While Sek was out with Mr Tay, Nyu told Mrs Tay that it was his first robbery and he never intended to harm them. Mrs Tay made him shake hands with Dawn. “Probably to seal the promise that I would not harm them,” he said in court.
When Sek and Mr Tay returned to the bungalow, the pair of robbers gagged their victims and continued ransacking the home.
Then Sek led Mr Tay into a room where he tried to strangle him with raffia string. When he failed, he used a heavy wooden stool to repeatedly strike Mr Tay, fracturing his skull.
He then led Mrs Tay and Ms Virador into the master bedroom. He struck Mrs Tay several times with a wooden stool. Both women were also strangled with a lot of force.
Nyu went to investigate the thumping he heard. When he realised that Sek was determined to eliminate all witnesses, he decided to save those he could.
“Suddenly, the male Chinese who was holding the long gun rushed into our room and locked the door behind him,” said Dawn.
Nyu refused to let Sek into the room. Sek then decided to leave the house in Mr Tay’s Mercedes car. Nyu handed over his identity card to Madam Tang, and asked her to convey a message to his parents to buy a coffin for him, as he planned to commit suicide after releasing her and Dawn.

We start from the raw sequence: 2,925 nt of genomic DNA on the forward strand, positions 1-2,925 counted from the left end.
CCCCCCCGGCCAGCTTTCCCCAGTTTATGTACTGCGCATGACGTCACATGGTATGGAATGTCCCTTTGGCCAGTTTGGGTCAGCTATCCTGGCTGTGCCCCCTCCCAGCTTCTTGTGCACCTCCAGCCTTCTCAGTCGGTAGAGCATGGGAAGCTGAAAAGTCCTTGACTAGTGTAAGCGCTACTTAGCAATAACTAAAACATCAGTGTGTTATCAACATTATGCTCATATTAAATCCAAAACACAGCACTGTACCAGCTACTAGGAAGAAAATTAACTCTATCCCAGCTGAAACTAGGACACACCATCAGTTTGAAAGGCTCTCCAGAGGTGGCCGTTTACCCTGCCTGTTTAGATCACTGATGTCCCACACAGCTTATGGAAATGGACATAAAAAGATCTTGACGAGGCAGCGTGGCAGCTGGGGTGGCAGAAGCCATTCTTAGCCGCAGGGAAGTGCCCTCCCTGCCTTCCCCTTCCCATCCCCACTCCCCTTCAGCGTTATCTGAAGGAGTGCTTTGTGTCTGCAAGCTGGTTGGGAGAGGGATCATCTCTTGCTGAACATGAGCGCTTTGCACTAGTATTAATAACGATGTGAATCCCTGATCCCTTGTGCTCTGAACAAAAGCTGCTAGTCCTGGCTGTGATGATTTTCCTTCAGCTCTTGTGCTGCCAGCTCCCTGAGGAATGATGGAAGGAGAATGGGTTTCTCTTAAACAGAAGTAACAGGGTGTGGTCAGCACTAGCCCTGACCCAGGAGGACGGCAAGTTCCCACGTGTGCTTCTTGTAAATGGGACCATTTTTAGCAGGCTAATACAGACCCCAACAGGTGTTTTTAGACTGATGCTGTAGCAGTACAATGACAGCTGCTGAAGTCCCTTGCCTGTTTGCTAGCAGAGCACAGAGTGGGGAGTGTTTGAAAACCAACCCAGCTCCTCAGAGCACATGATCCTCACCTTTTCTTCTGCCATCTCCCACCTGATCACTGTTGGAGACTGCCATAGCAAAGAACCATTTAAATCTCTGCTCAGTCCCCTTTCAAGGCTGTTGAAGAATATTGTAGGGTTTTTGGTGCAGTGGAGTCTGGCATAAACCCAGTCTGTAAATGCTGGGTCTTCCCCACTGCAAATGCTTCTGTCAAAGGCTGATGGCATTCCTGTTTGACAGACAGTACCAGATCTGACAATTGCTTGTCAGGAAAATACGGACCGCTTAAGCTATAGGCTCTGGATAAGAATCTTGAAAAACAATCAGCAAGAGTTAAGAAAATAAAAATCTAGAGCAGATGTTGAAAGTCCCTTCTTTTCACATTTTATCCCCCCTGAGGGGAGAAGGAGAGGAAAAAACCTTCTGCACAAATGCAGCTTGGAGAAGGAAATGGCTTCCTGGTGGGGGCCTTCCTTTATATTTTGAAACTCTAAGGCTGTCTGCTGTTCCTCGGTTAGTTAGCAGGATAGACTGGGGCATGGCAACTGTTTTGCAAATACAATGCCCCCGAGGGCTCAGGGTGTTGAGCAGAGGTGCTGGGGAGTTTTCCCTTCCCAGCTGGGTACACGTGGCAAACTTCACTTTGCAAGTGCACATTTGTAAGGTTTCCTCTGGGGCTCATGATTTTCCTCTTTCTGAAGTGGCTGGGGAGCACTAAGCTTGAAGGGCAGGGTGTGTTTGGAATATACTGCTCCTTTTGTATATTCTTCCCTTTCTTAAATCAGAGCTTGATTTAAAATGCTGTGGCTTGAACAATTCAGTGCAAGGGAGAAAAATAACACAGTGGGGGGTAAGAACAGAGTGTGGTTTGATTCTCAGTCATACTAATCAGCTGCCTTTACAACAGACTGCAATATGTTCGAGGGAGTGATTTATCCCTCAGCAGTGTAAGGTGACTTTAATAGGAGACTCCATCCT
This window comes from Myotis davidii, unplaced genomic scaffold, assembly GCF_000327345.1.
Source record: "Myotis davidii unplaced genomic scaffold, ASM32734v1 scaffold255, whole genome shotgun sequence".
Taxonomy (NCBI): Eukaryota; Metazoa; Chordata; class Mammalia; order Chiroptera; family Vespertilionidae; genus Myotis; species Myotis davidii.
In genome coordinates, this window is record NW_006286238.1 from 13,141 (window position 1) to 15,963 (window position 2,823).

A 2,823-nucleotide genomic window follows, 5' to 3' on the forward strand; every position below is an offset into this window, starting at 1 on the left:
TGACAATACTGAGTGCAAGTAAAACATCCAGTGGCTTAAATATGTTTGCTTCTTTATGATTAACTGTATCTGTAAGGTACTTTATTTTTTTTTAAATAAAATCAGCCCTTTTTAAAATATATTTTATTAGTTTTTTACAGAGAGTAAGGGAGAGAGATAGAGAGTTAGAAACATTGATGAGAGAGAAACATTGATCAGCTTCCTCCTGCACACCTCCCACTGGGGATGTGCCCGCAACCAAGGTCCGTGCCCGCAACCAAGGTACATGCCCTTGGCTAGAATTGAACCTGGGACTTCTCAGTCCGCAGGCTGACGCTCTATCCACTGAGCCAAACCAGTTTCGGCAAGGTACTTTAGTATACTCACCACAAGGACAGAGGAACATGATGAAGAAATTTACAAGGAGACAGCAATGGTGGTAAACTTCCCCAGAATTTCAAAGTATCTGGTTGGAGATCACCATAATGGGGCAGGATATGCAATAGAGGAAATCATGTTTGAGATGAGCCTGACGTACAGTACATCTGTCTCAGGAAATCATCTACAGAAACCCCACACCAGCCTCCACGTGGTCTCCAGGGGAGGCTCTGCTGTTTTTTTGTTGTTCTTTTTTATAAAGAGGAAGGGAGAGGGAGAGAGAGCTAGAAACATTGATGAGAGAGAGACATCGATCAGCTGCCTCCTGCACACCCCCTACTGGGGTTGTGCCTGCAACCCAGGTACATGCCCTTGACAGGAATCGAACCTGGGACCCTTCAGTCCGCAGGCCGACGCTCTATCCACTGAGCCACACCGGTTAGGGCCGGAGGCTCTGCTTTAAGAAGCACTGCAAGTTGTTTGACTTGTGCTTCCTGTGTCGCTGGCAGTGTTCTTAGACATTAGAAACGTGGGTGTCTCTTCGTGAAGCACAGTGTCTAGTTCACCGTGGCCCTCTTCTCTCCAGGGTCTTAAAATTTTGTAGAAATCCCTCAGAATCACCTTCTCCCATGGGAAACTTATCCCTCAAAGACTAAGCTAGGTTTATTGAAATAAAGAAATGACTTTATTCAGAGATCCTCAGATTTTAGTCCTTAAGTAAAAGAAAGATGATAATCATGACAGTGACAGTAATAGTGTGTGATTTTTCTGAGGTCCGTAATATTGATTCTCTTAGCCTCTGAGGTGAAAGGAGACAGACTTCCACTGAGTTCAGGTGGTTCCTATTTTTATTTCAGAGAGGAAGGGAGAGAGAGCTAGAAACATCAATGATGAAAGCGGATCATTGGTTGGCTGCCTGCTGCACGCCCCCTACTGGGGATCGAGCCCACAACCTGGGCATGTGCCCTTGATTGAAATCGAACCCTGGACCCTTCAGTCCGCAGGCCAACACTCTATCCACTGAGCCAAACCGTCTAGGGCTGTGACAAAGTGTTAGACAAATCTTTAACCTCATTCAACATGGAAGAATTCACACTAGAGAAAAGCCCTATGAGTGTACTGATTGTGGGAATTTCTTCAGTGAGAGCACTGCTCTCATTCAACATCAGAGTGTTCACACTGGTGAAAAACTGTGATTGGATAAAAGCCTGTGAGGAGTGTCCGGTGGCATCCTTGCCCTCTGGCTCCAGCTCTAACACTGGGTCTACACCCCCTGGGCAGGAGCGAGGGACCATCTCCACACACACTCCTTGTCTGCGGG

He unlocked the door and told them to make a run for it.
As Dawn left with her tutor, she saw her father’s body in one room and that of her mother and maid in another. The bodies had shorts placed on their heads.
“My tuition teacher pulled me away and screamed,” said Dawn.
They ran to the neighbour’s house for help.
Nyu failed to kill himself as he did not know how to operate the rifle. “I pressed the trigger but nothing happened...” he testified. “Frustrated, I put the rifle down.”
He left on Sek’s motorcycle.
They met that afternoon to split the loot and went shopping at Shaw Towers with lounge hostess Lily Tay, who had met Sek earlier that month.
Sek asked Nyu why he left the rifle behind. He replied that he was worried more people would be killed.
Sek called Nyu “stupid” for letting the girl and tutor go free.
Sek also told him that had he opened the bedroom door, he would have killed all of them, including Nyu.
That night Nyu fled to Malaysia using his friend’s passport.
Nyu eventually surrendered, and was brought to Singapore. He was acquitted of the murder charges against him, but was convicted of armed robbery and sentenced to life imprisonment and six strokes of the cane.
About a month before the triple murder, Sek strangled two people to death sometime between 11.10pm on June 29 and 1.30pm on June 30.
"I wanted to try everything. The more I tried everything, the more thrilling.’
SEK KIM WAH, on why he tried to electrocute one of his victims
Mr Lim and Ms Ong, his victims, happened to be at the wrong place at the wrong time.